An international group of scientists has discovered three ancient sea-floor craters off the coast of New Zealand.
New Zealand, German and American scientists believe they have found the world's biggest pockmarks on the Chatham Rise, about 500 kilometres east of Christchurch.
Possibly formed by volcanic activity, pockmarks are created by fluids and gases erupting through sediments into the ocean.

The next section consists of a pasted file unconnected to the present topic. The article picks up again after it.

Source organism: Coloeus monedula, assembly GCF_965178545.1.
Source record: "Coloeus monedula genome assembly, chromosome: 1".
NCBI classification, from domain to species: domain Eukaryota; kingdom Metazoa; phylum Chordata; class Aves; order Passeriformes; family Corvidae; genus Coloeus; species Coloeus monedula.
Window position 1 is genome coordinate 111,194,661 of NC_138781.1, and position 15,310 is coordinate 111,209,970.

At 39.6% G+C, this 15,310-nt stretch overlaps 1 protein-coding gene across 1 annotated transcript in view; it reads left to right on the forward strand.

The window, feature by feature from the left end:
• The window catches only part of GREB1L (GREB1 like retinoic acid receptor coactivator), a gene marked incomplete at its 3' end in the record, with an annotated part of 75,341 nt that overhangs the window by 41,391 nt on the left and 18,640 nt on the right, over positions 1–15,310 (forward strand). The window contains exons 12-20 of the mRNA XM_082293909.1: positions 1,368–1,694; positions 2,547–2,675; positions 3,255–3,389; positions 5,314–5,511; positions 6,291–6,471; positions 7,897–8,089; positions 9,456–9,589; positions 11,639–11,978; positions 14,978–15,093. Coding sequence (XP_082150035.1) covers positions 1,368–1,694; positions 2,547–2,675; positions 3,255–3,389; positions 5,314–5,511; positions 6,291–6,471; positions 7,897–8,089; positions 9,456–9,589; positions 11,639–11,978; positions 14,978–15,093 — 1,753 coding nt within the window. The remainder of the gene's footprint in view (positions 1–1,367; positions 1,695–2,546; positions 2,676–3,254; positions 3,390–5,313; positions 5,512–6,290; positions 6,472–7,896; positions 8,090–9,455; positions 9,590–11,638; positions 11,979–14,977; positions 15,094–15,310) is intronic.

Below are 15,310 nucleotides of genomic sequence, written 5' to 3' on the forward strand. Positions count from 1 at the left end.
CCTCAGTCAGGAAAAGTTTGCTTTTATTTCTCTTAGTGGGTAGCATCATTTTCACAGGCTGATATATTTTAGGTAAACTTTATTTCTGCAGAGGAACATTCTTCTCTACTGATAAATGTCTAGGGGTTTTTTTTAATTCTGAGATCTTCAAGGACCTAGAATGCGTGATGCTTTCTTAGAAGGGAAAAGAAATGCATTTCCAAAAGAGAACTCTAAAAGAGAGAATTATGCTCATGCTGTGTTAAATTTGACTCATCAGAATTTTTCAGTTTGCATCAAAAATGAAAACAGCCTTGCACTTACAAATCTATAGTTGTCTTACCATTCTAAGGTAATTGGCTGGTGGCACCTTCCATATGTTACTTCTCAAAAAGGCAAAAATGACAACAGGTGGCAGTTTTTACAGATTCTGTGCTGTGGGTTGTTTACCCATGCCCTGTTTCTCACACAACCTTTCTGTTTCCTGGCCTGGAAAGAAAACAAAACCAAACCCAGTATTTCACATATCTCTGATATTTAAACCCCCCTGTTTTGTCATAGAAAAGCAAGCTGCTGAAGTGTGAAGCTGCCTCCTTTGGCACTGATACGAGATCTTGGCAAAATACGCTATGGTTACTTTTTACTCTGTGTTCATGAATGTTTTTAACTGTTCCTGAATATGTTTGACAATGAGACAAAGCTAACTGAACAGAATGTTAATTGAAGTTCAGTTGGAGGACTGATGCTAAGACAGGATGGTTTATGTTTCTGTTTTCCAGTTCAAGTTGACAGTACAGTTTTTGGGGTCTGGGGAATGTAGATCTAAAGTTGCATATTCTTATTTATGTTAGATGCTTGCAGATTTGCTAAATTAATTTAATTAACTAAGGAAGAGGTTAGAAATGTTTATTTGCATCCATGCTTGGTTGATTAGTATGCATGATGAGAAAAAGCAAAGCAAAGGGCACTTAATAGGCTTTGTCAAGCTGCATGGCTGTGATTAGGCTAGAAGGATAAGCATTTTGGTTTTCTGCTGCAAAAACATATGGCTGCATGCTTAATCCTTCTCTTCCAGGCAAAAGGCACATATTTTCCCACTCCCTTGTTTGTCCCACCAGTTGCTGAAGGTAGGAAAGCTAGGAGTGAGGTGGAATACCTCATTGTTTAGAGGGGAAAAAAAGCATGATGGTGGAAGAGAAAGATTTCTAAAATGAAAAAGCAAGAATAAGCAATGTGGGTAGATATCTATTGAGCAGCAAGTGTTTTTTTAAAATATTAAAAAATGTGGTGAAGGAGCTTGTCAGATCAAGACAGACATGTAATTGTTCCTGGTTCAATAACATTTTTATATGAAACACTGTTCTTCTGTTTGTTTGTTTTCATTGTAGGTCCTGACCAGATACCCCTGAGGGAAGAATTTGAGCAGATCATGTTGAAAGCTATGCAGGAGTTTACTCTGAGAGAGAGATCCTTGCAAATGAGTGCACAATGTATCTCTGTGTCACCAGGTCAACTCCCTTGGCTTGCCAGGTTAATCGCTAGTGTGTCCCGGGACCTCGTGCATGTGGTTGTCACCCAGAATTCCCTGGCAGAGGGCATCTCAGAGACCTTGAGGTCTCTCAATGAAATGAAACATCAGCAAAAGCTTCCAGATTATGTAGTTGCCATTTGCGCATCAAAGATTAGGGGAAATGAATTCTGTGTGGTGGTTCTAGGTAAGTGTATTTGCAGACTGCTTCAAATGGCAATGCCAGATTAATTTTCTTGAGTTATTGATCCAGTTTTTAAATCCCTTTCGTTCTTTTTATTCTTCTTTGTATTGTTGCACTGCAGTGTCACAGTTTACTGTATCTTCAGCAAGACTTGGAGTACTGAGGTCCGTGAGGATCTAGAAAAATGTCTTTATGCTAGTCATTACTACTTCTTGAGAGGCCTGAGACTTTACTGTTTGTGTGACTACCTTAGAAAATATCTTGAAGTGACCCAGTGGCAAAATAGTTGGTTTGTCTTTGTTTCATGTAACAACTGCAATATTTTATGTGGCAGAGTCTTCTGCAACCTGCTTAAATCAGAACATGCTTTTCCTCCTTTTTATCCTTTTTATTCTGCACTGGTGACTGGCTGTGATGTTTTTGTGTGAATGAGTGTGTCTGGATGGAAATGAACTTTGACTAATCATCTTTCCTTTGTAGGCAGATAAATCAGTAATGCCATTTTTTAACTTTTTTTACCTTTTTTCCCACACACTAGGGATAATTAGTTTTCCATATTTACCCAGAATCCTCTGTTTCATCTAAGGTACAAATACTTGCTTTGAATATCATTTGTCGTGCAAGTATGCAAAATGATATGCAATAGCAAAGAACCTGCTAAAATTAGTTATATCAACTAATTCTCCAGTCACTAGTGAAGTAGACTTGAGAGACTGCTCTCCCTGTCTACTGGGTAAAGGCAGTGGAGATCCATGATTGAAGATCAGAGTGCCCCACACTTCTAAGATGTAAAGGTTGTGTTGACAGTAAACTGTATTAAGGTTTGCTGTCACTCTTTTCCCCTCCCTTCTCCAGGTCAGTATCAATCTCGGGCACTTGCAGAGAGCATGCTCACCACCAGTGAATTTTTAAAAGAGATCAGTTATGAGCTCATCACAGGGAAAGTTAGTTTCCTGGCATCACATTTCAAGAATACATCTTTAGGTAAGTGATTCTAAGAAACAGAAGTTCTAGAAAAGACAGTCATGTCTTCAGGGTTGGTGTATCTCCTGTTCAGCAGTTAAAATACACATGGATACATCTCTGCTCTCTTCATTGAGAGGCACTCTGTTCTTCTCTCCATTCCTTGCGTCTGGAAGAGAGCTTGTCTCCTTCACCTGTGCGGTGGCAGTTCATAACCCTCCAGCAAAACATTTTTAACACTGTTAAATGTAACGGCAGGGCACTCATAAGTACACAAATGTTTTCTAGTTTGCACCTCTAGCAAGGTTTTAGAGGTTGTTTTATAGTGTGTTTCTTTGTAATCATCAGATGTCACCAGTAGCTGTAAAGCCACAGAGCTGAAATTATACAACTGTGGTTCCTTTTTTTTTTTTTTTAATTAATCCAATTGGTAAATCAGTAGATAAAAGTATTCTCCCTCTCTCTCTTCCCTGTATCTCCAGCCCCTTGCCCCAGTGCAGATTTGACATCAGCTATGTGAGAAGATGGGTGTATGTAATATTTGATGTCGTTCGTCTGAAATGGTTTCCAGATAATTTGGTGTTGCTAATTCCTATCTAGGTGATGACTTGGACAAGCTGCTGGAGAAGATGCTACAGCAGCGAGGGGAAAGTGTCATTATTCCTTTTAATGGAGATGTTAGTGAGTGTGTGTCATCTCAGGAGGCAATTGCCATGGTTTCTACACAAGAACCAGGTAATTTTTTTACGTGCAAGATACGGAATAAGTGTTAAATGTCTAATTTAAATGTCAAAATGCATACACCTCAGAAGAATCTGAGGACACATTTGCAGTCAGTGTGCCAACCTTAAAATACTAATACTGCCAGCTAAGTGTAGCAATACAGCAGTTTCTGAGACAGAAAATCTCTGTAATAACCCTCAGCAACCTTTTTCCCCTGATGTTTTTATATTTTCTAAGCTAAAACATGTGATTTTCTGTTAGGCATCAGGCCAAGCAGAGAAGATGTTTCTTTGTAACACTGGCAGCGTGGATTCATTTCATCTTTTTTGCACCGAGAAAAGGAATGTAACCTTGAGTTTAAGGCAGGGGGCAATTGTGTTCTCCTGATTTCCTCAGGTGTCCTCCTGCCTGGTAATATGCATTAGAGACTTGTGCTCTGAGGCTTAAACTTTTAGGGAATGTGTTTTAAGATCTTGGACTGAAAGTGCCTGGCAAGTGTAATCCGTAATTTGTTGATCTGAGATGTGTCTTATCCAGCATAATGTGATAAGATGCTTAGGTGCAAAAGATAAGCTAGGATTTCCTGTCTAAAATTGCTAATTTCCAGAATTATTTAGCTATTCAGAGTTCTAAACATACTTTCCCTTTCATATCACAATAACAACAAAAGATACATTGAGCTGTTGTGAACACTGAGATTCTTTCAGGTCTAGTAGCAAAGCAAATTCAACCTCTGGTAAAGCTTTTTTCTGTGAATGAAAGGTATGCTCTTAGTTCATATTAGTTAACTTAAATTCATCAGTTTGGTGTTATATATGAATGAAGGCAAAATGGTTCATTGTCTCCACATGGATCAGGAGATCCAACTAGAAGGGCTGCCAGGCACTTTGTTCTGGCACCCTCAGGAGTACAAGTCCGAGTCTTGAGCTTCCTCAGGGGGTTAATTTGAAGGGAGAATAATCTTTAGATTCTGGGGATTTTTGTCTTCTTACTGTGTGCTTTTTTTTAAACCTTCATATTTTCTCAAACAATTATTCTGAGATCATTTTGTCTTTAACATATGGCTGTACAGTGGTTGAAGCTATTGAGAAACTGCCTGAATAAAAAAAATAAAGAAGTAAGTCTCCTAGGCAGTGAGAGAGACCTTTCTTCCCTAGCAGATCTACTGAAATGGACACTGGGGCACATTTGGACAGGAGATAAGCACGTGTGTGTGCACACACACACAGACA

The largest one found on the Chatham Rise is 11 kilometres across at its widest - enough to enclose Wellington city - and 100 metres deep.
A GNS Science marine geophysicist, Bryan Davy, says they it's rare for them to be so large.
He says the pockmarks could have been created by an enormous release of gas from the seafloor.
He says there is currently no sign of them emitting gas.